Executing a document is the final step in creating a legally binding agreement. Executing a document is essentially signing the document to indicate that you, or the entity you represent, possess an intention to be legally bound by the agreement. If you have a proprietary limited company, it’s crucial to get this step right to protect your company and any interest you have either received or provided through the agreement.

If you don’t execute a document correctly, it may be fatal to the final agreement and may mean that it is not enforceable. The Corporations Act 2001 (Cth) (the Act) has specific requirements regarding how a company must execute documents in order to create legally binding agreements.

Under section 127 of the Act, a company may either execute documents under a ‘common seal’ or, if the company does not have a seal, it can execute documents without using a seal. Cambridge dictionary defines a seal as an ‘official mark on a document that shows that it is legal or has been officially approved’.

Execution with a common seal (section 127(2) of the Act)

A company can execute a document by placing its seal on the document. Placing the seal on the document must be witnessed by:

  •   two directors of the company; or
  •   a director and a company secretary of the company; or
  •   for a proprietary company that has a sole director who is also the sole secretary – that director.

Execution without a common seal (section 127(1) of the Act)

A company may execute a document without using a common seal if the document is signed by:

  • two directors of the company; or
  • a director and a company secretary of the company; or
  • for a proprietary company that has a sole director who is also the sole company secretary – that director.

Execution of documents in accordance with the company constitution

A company may also execute a document in accordance with the rules set out in the company’s constitution, as section 127 does not limit the ways in which a company may execute a document.

Assumptions people dealing with companies are entitled to make

If a company executes a document either by affixing a common seal or by signing in the manner set out by section 127(1) of the Act, people can make certain assumptions when dealing with the company.

Under section 129 of the Act, people dealing with a company can assume that:

  • the company’s constitution and provisions of the Act that apply as replaceable rules have been complied with.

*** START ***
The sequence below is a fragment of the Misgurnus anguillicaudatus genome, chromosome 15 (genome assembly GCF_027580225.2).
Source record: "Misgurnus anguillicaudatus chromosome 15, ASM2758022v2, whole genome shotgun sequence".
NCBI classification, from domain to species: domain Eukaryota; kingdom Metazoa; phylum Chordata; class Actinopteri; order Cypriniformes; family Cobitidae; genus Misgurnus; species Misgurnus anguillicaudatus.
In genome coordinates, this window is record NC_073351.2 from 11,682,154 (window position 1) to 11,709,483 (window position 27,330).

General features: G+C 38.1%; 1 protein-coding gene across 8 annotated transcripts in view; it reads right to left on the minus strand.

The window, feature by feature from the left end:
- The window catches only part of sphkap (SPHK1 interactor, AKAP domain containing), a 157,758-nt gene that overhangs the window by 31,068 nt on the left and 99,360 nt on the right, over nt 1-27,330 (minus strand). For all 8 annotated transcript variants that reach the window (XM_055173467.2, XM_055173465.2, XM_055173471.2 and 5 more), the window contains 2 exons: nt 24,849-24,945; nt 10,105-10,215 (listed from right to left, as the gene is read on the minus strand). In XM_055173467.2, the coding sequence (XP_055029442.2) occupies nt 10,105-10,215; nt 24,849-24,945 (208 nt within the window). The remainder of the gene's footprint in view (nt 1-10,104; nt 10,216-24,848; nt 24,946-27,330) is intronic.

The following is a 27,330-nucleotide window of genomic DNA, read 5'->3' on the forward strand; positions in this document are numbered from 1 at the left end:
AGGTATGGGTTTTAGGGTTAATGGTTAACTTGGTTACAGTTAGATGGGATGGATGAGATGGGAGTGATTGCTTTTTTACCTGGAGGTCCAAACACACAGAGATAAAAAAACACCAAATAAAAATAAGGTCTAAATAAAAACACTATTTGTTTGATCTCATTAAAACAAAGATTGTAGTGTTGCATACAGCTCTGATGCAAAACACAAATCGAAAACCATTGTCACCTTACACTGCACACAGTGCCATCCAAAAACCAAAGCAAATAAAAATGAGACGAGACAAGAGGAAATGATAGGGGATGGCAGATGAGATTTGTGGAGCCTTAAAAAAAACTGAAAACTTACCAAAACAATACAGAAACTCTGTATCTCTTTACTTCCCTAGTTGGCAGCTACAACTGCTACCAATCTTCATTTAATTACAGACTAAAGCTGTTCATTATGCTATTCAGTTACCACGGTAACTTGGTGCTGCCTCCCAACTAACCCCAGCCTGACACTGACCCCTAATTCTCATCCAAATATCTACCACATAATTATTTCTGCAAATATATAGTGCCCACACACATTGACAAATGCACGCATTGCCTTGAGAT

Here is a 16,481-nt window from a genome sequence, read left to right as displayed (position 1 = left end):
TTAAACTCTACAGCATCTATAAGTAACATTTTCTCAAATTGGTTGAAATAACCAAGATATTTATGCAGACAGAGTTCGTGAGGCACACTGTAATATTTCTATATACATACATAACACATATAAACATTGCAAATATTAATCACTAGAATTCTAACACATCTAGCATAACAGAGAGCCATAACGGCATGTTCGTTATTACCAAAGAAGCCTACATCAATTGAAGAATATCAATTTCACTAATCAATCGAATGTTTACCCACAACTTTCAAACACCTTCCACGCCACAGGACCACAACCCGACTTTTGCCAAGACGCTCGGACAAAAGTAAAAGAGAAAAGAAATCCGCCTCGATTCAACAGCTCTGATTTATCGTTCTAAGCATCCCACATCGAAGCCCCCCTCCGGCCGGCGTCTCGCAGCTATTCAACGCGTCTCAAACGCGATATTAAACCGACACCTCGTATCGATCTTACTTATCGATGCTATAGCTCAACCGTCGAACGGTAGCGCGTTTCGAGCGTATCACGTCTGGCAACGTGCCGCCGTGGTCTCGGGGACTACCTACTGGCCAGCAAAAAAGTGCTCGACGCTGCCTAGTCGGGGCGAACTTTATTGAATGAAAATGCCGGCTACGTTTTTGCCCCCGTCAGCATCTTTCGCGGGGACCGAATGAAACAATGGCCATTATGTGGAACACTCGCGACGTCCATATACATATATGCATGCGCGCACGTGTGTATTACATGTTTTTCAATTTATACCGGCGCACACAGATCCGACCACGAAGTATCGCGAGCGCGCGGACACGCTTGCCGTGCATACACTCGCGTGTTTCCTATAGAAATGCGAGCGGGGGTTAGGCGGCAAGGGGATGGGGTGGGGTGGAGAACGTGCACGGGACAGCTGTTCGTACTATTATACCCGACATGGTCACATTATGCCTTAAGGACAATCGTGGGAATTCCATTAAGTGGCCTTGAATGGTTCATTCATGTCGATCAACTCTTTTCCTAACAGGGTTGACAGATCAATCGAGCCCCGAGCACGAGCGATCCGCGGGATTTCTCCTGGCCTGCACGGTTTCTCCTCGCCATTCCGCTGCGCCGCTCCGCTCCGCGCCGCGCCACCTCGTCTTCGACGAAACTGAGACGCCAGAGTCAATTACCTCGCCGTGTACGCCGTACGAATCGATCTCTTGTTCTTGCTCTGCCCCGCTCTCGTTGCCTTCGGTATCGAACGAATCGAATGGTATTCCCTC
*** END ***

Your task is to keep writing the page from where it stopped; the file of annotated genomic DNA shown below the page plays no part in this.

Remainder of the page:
• anyone who appears, from information provided by the company to the public, to be a director or company secretary of the company is:
    • duly appointed; and
    • has authority to exercise the powers exercised by a director or company secretary of a similar company.
  • anyone who is held out by the company to be an officer or agent of the company:
    • has been duly appointed; and
    • has authority to exercise the powers customarily exercised by that kind of officer of a similar company.

Why is this important?

Example: Tendai has been searching for a new car and has finally settled on a Mazda 3. He has thoroughly researched what a second-hand Mazda 3 should cost – around $20,000. Armed with this information, Tendai heads to his local second-hand car dealer. A salesperson at the dealer offers Tendai a Mazda 3 for $22,000 and Tendai bargains with him to reduce the price to $19,000. Tendai agrees to purchase the car, signs the sale documents and hands over the cash.

A little later, the owner of the car dealership, Terry, calls Tendai and states that the deal cannot go ahead. Terry says that the salesperson did not have the authority to reduce the price from $22,000 and therefore Tendai cannot have the car.

The salesperson was held out as an officer or agent of the second-hand car dealership. Because of section 129, Tendai is entitled to assume that the salesperson had authority to reduce the price to $19,000 and is entitled to buy the car on these terms.

Conclusion

Section 127 of the Act contains specific requirements for how companies must execute documents, in order for them to be legally binding. Executing documents in the way prescribed by section 127 means that a member of the public dealing with a company can rely on the assumptions outlined in section 129.

Jill McKnight

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